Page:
Zama Ndlovu

Responsibilities of the black elite

2012-08-29 11:56

Zama Ndlovu

The moment Cyril Ramaphosa’s non-executive at Lonmin entered the general public’s consciousness, the disappointment in the ANC deepened.

The founder of the National Union of Mineworkers and the key Codesa negotiator was on the wrong side of situation that symbolised the worst of South Africa’s income inequality gap. There was clearly an expectation that the presence of a top six NEC member on that board would equate to a meaningful difference in the lives of ordinary workers. Are the altruistic expectations on Black Economic Empowerment (BEE) beneficiaries fair, and if so, why are they not explicit?

Moral obligation

Just last year, after the BEE deal between Lonmin and Shanduka, Mining Weekly reported that “Shanduka’s entry has since set Lonmin on a course of wanting to transform itself “into a model for fairness and equality in the new South Africa”’. The BEE act was meant to define the exact criteria to help (white) business drive fairness and equality in this country, yet the act did not define expectations on the black beneficiaries of the process.

Many black people speak of a “moral obligation” that BEE beneficiaries have to ensure that their empowerment trickles down to others. Yet the current perceptions around empowerment deals, black business and the infamous “tenderpreneurs” are at an all-time low. Yesterday The Star reported that BEE companies “are forced to provide poor-quality goods at inflated prices to recoup the costs of paying mandatory kickbacks to corrupt politicians and government officials”.

A number of businessmen told the paper that they were regularly expected to pay money to “the ANC, its leagues, the SACP or even opposition parties in charge of a province or municipality”.

Spread the wealth

In this environment which requires effective transformation, the main government tool has turned into an enrichment scheme. Rather than drive entrepreneurship and redistribution, it has made political connectedness the most critical asset for economic enrichment in the country, for both public and private sector individuals.

But more importantly, none of those individuals are under any obligation to spread the wealth further.

But even looking at less sinister situations, one must ask how we thought the presence of a black director, partner, senior manager etc, would practically lead to more “secondary” redistribution of wealth. How powerful is a Cyril Ramaphosa in a board of directors full of white men? Could his presence really lead to a fundamental shift in the values of a capitalist venture that would result in every worker being paid fairly?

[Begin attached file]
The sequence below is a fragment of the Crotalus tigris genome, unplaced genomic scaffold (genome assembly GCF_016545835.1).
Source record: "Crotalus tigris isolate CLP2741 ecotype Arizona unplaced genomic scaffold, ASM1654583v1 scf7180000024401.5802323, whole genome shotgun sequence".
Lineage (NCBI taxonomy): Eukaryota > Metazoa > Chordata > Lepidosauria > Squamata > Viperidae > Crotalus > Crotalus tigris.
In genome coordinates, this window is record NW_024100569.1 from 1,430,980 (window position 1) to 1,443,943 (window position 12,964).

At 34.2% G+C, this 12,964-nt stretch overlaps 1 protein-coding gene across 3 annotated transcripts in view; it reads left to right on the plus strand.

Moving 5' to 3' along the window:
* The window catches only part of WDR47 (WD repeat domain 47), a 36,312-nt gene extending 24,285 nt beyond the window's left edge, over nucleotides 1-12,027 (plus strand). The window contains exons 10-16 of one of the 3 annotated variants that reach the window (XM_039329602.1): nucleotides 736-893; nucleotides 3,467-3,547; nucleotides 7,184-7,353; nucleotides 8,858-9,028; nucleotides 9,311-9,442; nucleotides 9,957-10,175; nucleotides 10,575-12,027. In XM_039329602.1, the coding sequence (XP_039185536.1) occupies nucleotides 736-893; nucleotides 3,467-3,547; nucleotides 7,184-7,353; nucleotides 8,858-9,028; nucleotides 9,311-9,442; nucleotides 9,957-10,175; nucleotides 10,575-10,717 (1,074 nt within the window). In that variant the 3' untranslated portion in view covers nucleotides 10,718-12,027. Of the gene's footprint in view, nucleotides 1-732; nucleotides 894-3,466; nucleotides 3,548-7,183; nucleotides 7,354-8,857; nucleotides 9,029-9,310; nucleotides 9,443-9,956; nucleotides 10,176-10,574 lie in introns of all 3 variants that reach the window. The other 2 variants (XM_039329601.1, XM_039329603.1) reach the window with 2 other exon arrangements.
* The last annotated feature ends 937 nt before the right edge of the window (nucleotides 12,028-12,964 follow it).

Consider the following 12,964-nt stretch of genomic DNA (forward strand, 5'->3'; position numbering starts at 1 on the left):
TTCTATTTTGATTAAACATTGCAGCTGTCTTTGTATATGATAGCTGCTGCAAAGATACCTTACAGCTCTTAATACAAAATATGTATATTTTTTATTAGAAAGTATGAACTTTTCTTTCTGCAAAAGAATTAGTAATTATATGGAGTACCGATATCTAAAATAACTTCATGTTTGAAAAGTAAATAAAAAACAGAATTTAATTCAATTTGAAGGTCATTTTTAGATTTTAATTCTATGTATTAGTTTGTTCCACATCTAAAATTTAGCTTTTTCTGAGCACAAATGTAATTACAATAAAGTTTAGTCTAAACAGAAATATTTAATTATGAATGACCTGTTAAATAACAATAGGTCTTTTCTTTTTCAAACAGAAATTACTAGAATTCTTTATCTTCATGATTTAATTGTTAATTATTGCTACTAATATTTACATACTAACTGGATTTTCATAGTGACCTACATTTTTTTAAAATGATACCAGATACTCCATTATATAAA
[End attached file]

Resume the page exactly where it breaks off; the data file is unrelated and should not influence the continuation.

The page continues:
After the shootings at Lonmin many comments about how cheap black lives are and how black people are still puppets of a white agenda flew around. There are also other schools of thought that define this as purely as class struggle and not a matter of race. However, it’s more likely a matter of both.

Unfortunately the black elite have not fully owned its responsibilities in ensuring that there’s redistribution of wealth. There certainly can’t be the same expectations on a black business owner who starts a business from the ground, and a politically connected individual who acquires shares through a fancy structured debt.

A clearer roadmap

However, the black elite cannot completely absolve itself from this responsibility on the hopes that consequences of revolution would only be faced by an ineffective government and “greedy” white business. There is a significant black middle class and a large enough black capital class for a more coherent strategy that does not rely on government policy alone. Also, there must be a clearer roadmap, targets and measurements not only for government, but for ALL businesses.

Once the black elite accepts some responsibility for redistribution, a stronger focus on creating and more importantly, supporting these businesses will allow for black business to have more power in influencing the pace of redistribution. It’s important that black economic empowerment be looked at beyond government intervention, and the role of the empowered be clearly articulated.

Singing the rhetoric of the evils of white capital from our 7-series BMWs won’t fool anyone. If we allow ourselves to let this country burn, as part of the economic elite, we will burn with it.

- Zama Ndlovu is a management consultant, managing director of Youth Lab, writer, activist, and anything else you'd like her to be. Follow her on Twitter: @JoziGoddess

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Read more on:    cyril ramaphosa  |  lonmin unrest

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